"Put a man and a woman alone on a stage and before anything happens, you have a drama", chuckled Verdy, quoting Balanchine, as she recalled creating the waltz in New York in 1960. This film, as much as a precedent dedicated to her alone, shows what a wonderful teacher she is, gay and full of charm as only a Frenchwoman can be. 

The other, almost irreplaceable interpreter and teacher in this interesting little film, is Nina Vyroubova, the Russian-French dancer, étoile of the Paris company from 1949 to 1956, famed for her sensitivity and expressiveness. Together with Milorad Miskovitch, she transmits the Russian choreographer’s Night Shadow to two members of the Paris Opera corps de ballet.

 Aware that with Balanchine’s death these wonderful works could disappear, Delouche has filmed several of the choreographer’s muses passing on the works he personally taught them. Balanchine in Paris is a loving demonstration of how he maintained close ties with the Paris Opera Ballet throughout his life, returning regularly for Ravel and Stravinsky ‘festivals’ and to stage the danced sections of the operas Orfeo and Eurydice and Faust. The sequences with Ghislaine Thesmar, another Frenchwoman of great charm, lucid, and knowing exactly what she wants to bring out in the dancers, give more insight into the workings of the Paris Opera Ballet, where the film was made, than most other, far more ambitious films.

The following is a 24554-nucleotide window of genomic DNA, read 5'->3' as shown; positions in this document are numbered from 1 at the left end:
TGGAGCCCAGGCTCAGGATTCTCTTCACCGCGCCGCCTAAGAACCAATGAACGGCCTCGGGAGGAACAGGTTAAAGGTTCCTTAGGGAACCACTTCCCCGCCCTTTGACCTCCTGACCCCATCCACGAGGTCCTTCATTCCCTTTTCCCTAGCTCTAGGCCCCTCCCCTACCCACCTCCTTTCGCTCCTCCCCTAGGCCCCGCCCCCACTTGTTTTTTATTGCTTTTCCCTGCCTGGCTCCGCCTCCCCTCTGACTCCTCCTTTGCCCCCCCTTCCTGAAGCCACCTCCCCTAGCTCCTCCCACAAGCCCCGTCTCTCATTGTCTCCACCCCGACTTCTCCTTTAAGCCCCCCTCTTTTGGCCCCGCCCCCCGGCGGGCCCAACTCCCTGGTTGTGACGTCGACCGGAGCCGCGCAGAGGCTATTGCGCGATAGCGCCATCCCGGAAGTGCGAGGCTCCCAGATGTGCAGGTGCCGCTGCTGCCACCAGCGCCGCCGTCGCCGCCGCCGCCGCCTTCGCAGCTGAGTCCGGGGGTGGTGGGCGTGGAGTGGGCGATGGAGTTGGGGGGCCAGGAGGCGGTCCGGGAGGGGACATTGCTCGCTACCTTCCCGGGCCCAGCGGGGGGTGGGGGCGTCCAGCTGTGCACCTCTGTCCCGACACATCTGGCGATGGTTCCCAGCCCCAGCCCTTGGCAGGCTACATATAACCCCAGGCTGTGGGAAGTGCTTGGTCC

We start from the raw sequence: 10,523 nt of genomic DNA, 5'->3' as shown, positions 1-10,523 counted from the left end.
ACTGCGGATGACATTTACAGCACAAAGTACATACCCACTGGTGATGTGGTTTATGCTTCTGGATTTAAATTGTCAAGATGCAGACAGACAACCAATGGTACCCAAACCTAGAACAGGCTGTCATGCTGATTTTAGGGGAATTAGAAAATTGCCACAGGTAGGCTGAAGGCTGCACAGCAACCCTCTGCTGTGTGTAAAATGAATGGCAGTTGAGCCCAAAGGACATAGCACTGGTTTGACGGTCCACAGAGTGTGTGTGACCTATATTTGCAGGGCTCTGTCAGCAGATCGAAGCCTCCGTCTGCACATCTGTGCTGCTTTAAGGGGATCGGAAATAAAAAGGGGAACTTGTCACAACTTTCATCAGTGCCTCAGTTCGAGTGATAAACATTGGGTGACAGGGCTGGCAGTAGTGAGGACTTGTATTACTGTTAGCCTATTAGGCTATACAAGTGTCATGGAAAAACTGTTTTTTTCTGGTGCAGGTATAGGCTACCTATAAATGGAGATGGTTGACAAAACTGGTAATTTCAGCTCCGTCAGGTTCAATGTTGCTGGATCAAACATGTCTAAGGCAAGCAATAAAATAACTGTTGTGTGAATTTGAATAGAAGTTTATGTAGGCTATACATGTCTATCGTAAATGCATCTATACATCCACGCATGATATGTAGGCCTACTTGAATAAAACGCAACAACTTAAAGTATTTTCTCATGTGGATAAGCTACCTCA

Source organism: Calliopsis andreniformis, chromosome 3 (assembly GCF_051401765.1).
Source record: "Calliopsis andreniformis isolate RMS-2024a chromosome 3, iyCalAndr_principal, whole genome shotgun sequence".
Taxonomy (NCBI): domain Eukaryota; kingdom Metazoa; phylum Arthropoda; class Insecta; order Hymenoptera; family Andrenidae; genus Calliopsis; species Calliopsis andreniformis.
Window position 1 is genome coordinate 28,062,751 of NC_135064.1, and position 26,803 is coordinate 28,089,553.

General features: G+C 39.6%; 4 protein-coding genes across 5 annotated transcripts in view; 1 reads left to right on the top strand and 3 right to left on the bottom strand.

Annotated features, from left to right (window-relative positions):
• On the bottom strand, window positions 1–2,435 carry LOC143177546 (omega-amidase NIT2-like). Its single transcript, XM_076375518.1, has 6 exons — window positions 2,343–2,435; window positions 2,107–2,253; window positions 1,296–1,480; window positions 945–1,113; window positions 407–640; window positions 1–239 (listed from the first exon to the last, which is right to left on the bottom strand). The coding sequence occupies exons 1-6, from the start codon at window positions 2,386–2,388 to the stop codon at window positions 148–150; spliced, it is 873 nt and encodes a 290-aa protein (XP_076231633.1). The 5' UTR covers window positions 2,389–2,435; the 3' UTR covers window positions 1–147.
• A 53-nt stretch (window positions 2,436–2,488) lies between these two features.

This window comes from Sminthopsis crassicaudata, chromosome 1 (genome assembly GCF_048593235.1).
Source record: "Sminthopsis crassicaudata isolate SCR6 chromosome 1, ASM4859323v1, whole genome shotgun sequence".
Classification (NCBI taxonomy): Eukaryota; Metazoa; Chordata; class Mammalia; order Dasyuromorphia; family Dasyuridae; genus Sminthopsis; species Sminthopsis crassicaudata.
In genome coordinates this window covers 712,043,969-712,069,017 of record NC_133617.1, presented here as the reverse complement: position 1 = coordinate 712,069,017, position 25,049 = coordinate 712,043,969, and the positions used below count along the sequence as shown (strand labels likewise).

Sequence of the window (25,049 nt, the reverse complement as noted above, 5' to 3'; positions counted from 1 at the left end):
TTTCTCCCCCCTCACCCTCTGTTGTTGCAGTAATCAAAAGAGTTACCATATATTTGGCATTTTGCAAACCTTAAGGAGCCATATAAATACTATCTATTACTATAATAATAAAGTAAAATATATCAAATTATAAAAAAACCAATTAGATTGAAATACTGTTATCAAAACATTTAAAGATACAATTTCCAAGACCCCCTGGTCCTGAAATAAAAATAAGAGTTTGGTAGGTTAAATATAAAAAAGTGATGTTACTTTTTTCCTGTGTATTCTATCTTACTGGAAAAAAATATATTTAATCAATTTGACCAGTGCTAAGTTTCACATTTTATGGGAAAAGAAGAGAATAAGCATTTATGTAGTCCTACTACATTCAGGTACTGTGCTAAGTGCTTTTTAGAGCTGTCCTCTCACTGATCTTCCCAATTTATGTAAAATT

Patricia Boccadoro writes on dance in Europe. She has contributed to The Guardian, The Observer and Dancing Times and was dance consultant to the BBC Omnibus documentary on Rudolf Nureyev. Based in Paris,  Patricia Boccadoro is the dance editor for Culturekiosque. She last wrote on the choreographer Boris Charmatz.

Editor's Pick: New York

Dominique Delouche's Balanchine in Paris will be screened on 28 and 30 January 2012 as part of the Dance on Camera Festival at at the Film Society of Lincoln Center in New York. This year's festival also features Pina, Wim Wenders' highly anticipated documentary project with legendary choreographer Pina Bausch —  nominated for a 2012 Academy Award for Best Documentary Feature and now playing in 3D.

Dance on Camera
27- 31 January 2012

Walter Reade Theater
Lincoln Center Plaza
165 West 65th Street, between Broadway and Amsterdam Avenues
New York, NY 10023
Tel: (1) 212 875 56 00

Film Society of Lincoln Center Web Site

Related Culturekiosque Archives

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Lincoln Center Festival Hosts Delouche Film Series

New York City Ballet in Paris: Great Expectations, Disappointment for Some

Evolution: Balanchine, Nureyev, Forsythe

Book Review: Terry Teachout and Robert Gottlieb on George Balanchine

Balanchine's Jewels Test Hierarchy at Paris Opera Ballet

George Balanchine and Jerome Robbins at the Paris Opera Ballet

Balanchine at 100

Book Review: Stravinsky & Balanchine: A Journey of Invention